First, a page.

Originally Published: May 29, 2009 11:16 p.m.
PRESCOTT - Bees are our friends - although it's hard to remember that if they're chasing you.
Yavapai County Community Health Services wants to remind people that bees are not likely to sting unless threatened, so don't provoke or disturb them this summer.
If you regularly see many bees, health officials said in a press release, be alert to the chance there may be a wild honeybee colony nearby. Look for numerous bees flying in and out of an opening such as a crack in a wall, a hole in the ground, or any other place where bees can build a hive.
If you find a hive, keep everybody away, including pets, health officials said.
Do not disturb them or try to remove them yourself, but don't ignore them either, even if they don't seem to be a problem. If they are "Africanized" they may be especially aggressive.
If attacked by bees, run away as fast as you can in a straight line, health officials said. Try to get to a shelter such as a car or house. Bees can follow a person as far as half a mile from their nests, when they likely would no longer consider you a threat to their hive.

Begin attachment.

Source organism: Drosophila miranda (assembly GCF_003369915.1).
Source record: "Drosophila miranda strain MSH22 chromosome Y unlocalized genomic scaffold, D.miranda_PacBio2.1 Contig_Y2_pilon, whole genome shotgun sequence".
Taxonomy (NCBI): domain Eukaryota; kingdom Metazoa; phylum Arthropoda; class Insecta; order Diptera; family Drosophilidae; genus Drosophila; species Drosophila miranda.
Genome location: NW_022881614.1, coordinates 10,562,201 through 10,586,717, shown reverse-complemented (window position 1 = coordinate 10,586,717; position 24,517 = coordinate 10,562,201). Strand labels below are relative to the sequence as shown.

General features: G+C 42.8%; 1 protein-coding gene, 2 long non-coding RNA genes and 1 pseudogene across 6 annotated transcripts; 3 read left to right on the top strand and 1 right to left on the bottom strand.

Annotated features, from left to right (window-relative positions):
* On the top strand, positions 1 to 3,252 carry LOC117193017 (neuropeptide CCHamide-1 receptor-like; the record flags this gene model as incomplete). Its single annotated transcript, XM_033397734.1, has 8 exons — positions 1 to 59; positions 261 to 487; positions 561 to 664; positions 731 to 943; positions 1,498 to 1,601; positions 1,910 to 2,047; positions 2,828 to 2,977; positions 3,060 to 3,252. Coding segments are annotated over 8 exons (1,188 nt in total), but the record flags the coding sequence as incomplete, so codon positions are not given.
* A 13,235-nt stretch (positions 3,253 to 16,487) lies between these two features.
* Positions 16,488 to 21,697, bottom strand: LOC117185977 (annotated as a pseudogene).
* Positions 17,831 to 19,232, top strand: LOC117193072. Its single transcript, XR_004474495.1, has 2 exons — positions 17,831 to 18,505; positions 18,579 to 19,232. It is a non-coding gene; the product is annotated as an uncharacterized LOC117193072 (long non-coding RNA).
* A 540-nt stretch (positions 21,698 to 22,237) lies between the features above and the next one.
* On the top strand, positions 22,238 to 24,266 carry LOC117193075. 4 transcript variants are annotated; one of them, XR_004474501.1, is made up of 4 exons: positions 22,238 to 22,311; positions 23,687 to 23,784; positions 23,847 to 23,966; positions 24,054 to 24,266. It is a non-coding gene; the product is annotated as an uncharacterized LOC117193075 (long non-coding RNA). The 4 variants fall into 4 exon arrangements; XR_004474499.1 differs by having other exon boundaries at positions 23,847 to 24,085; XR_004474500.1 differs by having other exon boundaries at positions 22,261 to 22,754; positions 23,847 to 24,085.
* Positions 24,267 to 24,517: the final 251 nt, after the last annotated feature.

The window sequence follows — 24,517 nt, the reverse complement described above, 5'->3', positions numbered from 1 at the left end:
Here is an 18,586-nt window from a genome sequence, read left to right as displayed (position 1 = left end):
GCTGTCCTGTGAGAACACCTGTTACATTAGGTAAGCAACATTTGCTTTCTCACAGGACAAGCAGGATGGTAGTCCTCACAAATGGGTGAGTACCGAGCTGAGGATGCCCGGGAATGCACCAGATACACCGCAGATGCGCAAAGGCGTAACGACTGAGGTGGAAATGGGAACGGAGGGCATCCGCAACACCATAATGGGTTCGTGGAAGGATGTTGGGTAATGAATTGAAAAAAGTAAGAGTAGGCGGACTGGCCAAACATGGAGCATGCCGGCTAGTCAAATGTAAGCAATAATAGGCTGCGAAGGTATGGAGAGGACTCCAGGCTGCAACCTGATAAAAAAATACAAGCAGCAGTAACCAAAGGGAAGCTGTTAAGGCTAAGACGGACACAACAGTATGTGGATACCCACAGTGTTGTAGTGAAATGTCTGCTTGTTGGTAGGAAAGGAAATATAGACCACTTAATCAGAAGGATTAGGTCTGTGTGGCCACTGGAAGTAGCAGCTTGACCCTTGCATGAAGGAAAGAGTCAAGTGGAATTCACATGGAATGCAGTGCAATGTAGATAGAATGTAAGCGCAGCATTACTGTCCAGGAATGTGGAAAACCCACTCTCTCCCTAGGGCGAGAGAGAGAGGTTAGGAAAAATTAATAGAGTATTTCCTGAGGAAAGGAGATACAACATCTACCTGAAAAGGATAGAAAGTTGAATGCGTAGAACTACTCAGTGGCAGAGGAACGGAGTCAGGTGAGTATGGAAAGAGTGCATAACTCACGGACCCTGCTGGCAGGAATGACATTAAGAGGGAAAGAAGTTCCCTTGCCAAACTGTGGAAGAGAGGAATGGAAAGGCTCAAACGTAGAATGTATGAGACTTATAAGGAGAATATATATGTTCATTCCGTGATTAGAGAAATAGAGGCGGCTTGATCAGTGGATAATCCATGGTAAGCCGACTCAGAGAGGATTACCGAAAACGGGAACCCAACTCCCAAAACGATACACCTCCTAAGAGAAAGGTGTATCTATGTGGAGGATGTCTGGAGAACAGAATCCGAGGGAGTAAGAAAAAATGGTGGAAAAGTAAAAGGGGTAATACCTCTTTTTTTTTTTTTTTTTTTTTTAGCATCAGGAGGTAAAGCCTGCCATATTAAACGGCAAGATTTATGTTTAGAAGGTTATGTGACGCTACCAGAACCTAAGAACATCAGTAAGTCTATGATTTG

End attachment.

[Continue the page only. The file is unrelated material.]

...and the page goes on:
If you are stung, embedded stingers can continue to inject venom for up to a minute. Scrape out stingers with a fingernail, credit card, pocketknife or other sharp-edged object, health officials said.
Do not pull them out with tweezers or fingers, because you can squeeze more venom into your body.
If you see someone in distress being stung by bees, call 911.
If a hive is on private property, the owner is responsible for its removal, health officials said.
If a property owner does not remove the hive and you are concerned about safety, contact Yavapai County Community Health Services at 771-3149.
Brian Supalla, the county's public health protection manager, says most property owners are responsible people, but, "We once had to get a court order and do it ourselves to protect others in the neighborhood."